Du open to adding crypto and investment tools to its new FinTech service

Du Pay aims to bridge gaps in financial market's underserved demographic, CEO says

Fahad Al Hassawi, chief executive of du, and Nicolas Levi, chief executive of du Pay, during the launch of the new platform on Monday. Pawan Singh / The National
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Emirates Integrated Telecommunications Company, the Dubai telecom operator known as du, is open to adding cryptocurrency and investment tools to its recently launched financial technology platform, the chief executive of the new unit has said.

The potential additions, which would significantly help investors manage their investment portfolios, would be made through partnerships in the future and in accordance with UAE regulations, Nicolas Levi told The National on Monday at the launch of the du Pay FinTech service.

"Cryptocurrencies are being used as an investment. Will we have an investment product one day potentially? I'm not saying no to that. Will we use crypto for our own transactions? There are some plans with the [UAE] central bank to work on that," he said in an interview.

The UAE Central Bank does not recognise cryptocurrencies as legal tender. However, the apex financial regulator in March 2023 began implementing Digital Dirham, its own central bank digital currency.

A CBDC is a digital form of a government-issued currency. They are similar to cryptocurrencies, except that their value is fixed by the monetary authority and equal to the country's fiat currency.

Digital Dirham is one of the nine initiatives under the central bank's Financial Infrastructure Transformation Programme, which is meant to prepare the country for the future of finance.

Furthermore, the UAE Central Bank has allowed legitimate crypto businesses to open bank accounts, as the Emirates is working with decentralised financial businesses to find solutions to real-world use cases.

"[Having investment tools and crypto would be] through partnerships. We do not close the door to that," Mr Levi said, though he did not give a timetable for such a move.

"It could also be part of the international money transfer journey, because then you rely on the trust and you don't need to have a bank account in [your] home country."

Du Pay is the company's first foray into the fast-growing FinTech space. It was soft-launched earlier this month after the telecom operator in March received clearance from the UAE Central Bank to offer FinTech services.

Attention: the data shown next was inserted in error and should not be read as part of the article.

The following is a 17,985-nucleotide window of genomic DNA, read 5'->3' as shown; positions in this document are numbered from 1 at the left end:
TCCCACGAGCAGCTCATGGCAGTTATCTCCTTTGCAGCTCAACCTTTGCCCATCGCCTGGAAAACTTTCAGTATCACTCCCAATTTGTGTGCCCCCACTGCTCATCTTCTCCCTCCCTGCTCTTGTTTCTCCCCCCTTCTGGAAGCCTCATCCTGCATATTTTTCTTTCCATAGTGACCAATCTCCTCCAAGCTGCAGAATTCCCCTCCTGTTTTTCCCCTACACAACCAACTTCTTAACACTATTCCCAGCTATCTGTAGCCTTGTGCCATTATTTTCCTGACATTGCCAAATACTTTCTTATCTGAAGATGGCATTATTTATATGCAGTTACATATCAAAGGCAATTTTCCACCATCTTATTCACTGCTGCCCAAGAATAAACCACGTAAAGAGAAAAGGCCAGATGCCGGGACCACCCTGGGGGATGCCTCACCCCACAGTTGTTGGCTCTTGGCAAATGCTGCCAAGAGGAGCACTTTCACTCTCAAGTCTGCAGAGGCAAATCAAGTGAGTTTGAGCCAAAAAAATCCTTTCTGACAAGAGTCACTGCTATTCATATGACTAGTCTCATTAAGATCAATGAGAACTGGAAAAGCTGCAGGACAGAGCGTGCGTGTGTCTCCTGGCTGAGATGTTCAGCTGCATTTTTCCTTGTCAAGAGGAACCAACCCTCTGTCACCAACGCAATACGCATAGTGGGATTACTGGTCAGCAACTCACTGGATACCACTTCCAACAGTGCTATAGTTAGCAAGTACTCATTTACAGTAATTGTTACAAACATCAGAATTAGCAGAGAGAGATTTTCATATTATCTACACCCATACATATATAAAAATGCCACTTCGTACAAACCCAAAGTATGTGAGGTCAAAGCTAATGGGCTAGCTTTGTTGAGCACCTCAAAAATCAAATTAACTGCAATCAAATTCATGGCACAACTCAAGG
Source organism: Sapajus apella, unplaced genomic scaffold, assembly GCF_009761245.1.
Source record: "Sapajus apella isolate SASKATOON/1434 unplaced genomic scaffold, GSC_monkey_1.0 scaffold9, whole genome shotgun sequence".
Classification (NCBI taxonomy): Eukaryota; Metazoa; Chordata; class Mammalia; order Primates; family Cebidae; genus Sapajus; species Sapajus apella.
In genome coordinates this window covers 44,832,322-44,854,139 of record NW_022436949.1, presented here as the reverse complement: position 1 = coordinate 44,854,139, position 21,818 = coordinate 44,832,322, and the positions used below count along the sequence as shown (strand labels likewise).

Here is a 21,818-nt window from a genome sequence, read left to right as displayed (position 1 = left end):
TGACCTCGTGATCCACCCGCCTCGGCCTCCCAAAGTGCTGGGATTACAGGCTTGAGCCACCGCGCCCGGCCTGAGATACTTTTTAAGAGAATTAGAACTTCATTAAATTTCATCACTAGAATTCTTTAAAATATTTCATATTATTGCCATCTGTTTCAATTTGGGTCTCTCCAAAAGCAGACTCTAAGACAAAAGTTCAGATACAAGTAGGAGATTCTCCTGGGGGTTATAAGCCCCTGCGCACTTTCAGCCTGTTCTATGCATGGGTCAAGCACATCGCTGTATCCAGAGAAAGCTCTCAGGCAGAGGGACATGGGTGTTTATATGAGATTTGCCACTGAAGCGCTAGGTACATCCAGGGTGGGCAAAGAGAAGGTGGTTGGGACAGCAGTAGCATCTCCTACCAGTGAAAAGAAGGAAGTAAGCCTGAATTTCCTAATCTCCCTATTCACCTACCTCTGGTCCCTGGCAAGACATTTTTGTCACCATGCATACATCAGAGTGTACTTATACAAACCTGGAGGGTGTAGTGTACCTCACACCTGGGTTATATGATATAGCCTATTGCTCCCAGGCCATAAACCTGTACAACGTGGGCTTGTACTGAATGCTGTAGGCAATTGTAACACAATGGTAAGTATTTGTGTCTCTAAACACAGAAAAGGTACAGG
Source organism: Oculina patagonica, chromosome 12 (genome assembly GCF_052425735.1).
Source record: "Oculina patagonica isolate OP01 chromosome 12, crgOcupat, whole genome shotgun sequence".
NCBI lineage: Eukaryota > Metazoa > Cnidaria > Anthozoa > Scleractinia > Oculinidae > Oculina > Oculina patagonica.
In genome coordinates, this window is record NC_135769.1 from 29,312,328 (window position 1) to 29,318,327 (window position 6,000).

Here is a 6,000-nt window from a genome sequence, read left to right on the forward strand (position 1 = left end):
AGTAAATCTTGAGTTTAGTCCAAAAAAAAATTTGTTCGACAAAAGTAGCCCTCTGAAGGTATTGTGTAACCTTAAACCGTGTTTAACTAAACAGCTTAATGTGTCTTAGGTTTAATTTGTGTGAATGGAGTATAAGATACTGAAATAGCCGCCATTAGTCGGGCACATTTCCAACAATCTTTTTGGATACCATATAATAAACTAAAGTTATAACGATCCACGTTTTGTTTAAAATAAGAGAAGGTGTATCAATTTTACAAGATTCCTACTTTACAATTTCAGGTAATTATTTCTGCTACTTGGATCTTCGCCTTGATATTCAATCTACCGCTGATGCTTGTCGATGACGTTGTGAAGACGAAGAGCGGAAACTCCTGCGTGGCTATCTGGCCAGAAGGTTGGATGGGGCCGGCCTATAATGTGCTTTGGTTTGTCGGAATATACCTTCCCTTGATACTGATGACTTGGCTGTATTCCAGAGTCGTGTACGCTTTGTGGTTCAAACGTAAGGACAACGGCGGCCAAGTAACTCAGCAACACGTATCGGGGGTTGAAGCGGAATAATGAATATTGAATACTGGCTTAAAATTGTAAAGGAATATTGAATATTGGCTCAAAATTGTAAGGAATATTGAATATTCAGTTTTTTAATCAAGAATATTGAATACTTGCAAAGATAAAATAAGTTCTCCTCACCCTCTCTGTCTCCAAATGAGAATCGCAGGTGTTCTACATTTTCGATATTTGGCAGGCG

It offers a range of financial services, including domestic and international transfers, bill payments and recharging, cash-in and cash-out services, and receiving salary through a unique IBAN number, among others.

The increasing use of mobile platforms to gain access to financial services is also growing in the UAE, with the use of digital wallets and online payments consistently rising.

Globally, the total transaction value in the digital payments market is projected to hit nearly $16.7 trillion by 2028, from an estimated $11.53 trillion in 2024, growing at a compound annual rate of more than 9.5 per cent, data from Statista shows.

Abu Dhabi's e&, the global technology company formerly known as Etisalat Group, already has its e& pay platform, which is being positioned as a "super app", or an application that serves as a one-stop shop for all essential services.

Du's entry into the FinTech space, on the other hand, comes amid "very healthy" competition in the market, Fahad Al Hassawi, chief executive of du, told The National.

Any plans for a super app would be announced separately; for now, du does not want to "overcomplicate" its strategy and is confident about a service that consumers can "start using immediately", he said.

Du Pay is also being positioned to help bridge the gap in the financial market's underserved demographic, as FinTech services are more convenient and can be easily accessed through a mobile phone.

"The market has always been, remains ... and will always be very healthy from a FinTech point of view ... we had many things we were working on, so it was a matter of finding or putting this on the list of priorities that we have to do," Mr Al Hassawi said.

"We remain ... a relatively smaller company than other groups, so it's a matter of selecting our priority and finding the right resources ... because we are venturing into an area where we also understand it's not the natural comfort zone for telco."

Updated: April 22, 2024, 12:34 PM